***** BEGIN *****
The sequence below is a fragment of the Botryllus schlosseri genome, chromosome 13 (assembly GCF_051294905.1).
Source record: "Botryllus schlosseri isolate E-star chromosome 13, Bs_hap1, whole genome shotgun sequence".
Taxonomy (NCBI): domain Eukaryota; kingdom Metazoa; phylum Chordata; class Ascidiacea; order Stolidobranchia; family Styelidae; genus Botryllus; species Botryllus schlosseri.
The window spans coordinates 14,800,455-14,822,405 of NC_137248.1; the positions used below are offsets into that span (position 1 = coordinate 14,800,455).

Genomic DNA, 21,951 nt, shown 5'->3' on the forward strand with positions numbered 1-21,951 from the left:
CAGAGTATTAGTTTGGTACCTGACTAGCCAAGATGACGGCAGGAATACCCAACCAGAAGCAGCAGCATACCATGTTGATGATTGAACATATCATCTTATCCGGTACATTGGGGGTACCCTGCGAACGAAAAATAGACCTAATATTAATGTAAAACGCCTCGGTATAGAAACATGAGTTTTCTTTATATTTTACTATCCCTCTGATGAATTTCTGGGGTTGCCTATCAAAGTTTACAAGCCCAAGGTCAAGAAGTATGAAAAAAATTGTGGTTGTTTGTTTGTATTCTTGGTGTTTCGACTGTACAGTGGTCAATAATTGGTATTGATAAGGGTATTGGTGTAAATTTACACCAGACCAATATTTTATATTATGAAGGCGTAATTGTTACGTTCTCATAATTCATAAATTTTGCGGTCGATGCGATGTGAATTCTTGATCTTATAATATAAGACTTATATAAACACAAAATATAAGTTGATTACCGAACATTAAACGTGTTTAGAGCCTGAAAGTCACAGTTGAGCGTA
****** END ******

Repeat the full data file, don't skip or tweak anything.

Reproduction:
The sequence below is a fragment of the Botryllus schlosseri genome, chromosome 13 (assembly GCF_051294905.1).
Source record: "Botryllus schlosseri isolate E-star chromosome 13, Bs_hap1, whole genome shotgun sequence".
Taxonomy (NCBI): domain Eukaryota; kingdom Metazoa; phylum Chordata; class Ascidiacea; order Stolidobranchia; family Styelidae; genus Botryllus; species Botryllus schlosseri.
The window spans coordinates 14,800,455-14,822,405 of NC_137248.1; the positions used below are offsets into that span (position 1 = coordinate 14,800,455).

Genomic DNA, 21,951 nt, shown 5'->3' on the forward strand with positions numbered 1-21,951 from the left:
CAGAGTATTAGTTTGGTACCTGACTAGCCAAGATGACGGCAGGAATACCCAACCAGAAGCAGCAGCATACCATGTTGATGATTGAACATATCATCTTATCCGGTACATTGGGGGTACCCTGCGAACGAAAAATAGACCTAATATTAATGTAAAACGCCTCGGTATAGAAACATGAGTTTTCTTTATATTTTACTATCCCTCTGATGAATTTCTGGGGTTGCCTATCAAAGTTTACAAGCCCAAGGTCAAGAAGTATGAAAAAAATTGTGGTTGTTTGTTTGTATTCTTGGTGTTTCGACTGTACAGTGGTCAATAATTGGTATTGATAAGGGTATTGGTGTAAATTTACACCAGACCAATATTTTATATTATGAAGGCGTAATTGTTACGTTCTCATAATTCATAAATTTTGCGGTCGATGCGATGTGAATTCTTGATCTTATAATATAAGACTTATATAAACACAAAATATAAGTTGATTACCGAACATTAAACGTGTTTAGAGCCTGAAAGTCACAGTTGAGCGTA